Gaughran and his staff plan to meet with constituents on what he is calling an “LIRR Mobile Town Hall Tour” through June, during peak morning and evening hours, to talk to as many riders as possible. Last Friday, the Herald Gazette accompanied him on a ride-along from Glen Street to Greenvale, and talked to some commuters.

William Fernandez, of Glen Cove, takes the railroad from Glen Street to work five times a week. Service is good, for the most part, he said, but in bad weather it tends to slow. “A lot of times, if the bad weather comes, the train breaks down, and that’s usually two or three times a year,” he said. But when asked if he thought the railroad was in need of improvements, he said, “I don’t think it does. Mother Nature is something nobody can help.”

Sea Cliff resident Hannah Bradford was handed Gaughran’s transit survey when she boarded at Sea Cliff, and completed it moments later. Like Gaughran, she said she believed the Oyster Bay line needed more-frequent trains. The challenge, however, she added, would be providing riders who drive to their respective stations with adequate parking.

“I wish there were more direct trains, but [then] the station would be overrun [with cars],” Bradford said. “It’s a small trade-off for better service.”

The mayors of both Sea Cliff and Glen Cove have expressed concerns about a potential increase in the number of trains on the Oyster Bay line without first addressing the availability of parking at the Glen Cove, Glen Street and Sea Cliff stations.

“We would like the service modernized and [to] have the parking situation looked into,” said Sea Cliff Mayor Edward Lieberman. “Questions of service disruption are a constant concern, and it’s not just anecdotal. This is an ongoing situation that has historically affected the Oyster Bay line in particular.”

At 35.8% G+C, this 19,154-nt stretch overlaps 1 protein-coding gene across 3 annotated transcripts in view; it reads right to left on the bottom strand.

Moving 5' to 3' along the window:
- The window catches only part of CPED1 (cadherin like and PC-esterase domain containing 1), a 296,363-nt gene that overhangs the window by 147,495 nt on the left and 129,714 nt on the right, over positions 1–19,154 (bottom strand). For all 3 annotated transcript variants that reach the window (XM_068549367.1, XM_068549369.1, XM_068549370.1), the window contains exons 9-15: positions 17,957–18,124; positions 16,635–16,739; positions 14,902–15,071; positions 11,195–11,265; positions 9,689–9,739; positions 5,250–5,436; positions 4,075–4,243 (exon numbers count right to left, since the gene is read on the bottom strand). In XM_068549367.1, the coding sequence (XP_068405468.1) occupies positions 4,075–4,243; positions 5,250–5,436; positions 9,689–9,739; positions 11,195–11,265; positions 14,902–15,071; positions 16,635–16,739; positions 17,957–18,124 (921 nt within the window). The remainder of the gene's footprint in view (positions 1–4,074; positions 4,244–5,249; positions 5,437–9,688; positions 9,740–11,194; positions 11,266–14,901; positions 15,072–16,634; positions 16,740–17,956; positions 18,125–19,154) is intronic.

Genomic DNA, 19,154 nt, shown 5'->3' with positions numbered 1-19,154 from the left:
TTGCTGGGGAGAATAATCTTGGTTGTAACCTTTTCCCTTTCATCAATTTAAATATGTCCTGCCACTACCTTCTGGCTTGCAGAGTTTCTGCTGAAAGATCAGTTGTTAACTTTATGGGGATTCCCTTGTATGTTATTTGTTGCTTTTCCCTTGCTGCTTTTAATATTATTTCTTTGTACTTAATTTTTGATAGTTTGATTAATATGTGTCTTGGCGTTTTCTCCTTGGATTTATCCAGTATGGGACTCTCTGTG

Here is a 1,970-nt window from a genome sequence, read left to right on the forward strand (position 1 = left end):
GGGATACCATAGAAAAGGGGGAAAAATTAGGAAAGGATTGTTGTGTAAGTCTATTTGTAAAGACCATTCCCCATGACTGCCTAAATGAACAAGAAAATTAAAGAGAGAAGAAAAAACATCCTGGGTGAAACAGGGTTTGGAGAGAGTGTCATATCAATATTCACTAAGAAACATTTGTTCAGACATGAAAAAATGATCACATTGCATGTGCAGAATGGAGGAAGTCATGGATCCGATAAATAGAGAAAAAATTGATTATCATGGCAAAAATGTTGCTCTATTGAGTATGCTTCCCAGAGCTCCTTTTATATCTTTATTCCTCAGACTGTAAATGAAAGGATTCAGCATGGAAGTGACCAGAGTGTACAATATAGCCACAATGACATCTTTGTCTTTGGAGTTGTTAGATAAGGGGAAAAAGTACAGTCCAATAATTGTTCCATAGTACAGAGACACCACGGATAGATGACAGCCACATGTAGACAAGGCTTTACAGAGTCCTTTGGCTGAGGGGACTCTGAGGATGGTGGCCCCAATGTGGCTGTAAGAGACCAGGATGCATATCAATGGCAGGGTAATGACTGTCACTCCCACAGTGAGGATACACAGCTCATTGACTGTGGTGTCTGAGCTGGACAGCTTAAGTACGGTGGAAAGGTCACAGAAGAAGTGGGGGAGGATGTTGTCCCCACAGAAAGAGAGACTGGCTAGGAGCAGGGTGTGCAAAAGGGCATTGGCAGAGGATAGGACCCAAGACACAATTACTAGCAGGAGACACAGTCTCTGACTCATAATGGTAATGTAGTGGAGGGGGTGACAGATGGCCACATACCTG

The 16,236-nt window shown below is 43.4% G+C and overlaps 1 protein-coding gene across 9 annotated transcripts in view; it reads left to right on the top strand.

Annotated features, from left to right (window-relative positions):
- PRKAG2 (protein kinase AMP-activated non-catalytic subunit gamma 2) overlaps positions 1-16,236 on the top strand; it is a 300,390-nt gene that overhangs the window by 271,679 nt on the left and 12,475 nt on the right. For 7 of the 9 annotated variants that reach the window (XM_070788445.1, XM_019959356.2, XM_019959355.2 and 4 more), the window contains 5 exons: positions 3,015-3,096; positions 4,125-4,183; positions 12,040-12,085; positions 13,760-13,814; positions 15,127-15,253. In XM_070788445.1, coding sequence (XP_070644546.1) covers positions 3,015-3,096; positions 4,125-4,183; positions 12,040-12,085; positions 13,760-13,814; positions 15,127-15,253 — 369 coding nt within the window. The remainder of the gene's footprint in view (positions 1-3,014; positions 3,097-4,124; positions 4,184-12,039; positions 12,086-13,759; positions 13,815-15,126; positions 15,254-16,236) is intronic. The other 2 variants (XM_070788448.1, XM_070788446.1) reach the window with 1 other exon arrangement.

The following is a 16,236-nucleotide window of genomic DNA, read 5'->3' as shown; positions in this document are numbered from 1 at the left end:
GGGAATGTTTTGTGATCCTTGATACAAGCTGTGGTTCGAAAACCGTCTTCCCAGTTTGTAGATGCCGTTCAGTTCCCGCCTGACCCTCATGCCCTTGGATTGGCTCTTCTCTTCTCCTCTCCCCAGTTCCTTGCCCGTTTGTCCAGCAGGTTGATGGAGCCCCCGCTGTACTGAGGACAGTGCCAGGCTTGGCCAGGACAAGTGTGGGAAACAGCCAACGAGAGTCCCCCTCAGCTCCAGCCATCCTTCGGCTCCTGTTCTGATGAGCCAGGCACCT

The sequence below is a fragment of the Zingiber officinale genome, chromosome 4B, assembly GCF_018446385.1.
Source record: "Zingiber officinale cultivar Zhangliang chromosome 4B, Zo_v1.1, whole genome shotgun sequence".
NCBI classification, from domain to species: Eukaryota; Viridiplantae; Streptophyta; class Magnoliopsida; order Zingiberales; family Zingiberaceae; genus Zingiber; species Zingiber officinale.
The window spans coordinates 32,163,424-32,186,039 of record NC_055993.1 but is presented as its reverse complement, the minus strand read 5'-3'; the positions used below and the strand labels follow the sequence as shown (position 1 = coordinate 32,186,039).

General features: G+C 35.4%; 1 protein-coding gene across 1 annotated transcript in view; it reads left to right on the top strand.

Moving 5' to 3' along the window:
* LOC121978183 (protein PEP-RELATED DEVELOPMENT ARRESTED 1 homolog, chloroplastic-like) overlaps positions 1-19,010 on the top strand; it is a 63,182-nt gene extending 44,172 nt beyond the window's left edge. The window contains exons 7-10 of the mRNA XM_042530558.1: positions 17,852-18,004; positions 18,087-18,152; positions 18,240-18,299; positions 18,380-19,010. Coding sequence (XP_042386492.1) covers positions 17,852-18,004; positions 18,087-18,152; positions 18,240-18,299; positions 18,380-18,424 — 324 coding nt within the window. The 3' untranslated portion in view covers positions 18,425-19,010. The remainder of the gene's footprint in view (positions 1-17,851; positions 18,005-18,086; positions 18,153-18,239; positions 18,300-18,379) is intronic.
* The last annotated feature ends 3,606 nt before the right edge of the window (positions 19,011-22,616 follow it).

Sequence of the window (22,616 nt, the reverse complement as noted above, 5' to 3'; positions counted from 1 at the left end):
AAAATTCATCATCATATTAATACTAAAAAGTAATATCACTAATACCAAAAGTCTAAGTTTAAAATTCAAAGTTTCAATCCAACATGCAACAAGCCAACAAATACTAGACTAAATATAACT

Glen Cove Mayor Tim Tenke said that his city was in the process of adding 30 parking spaces at the Glen Street station, where parking is already limited. If the MTA added trains “without any further upgrades, it’d be very difficult for residents to find parking at those stations,” Tenke said. “As much as we need additional train service, I’m not sure if that would be a feasible thing.”

He added that once the city’s ferry service is up and running, it could help alleviate some of the parking issues at the local railroad stations.

“For years the railroad has been neglecting this,” Gaughran said, referring to improvements, “and part of their argument is that there’s less ridership. There’s less ridership because you don’t have enough trains or better service.”

“We look forward to reviewing the results of the senator’s survey, and to continue on our mission to improve rail service for our customers,” Sarah Armaghan, a LIRR spokeswoman said in a statement. “This reinforces our efforts . . . to encourage and foster open dialogue between customers and staff, elected officials and community members. The feedback helps us give customers the service they want and deserve.”

Gaughran’s survey is available online, at www.nysenate.gov/LIRR.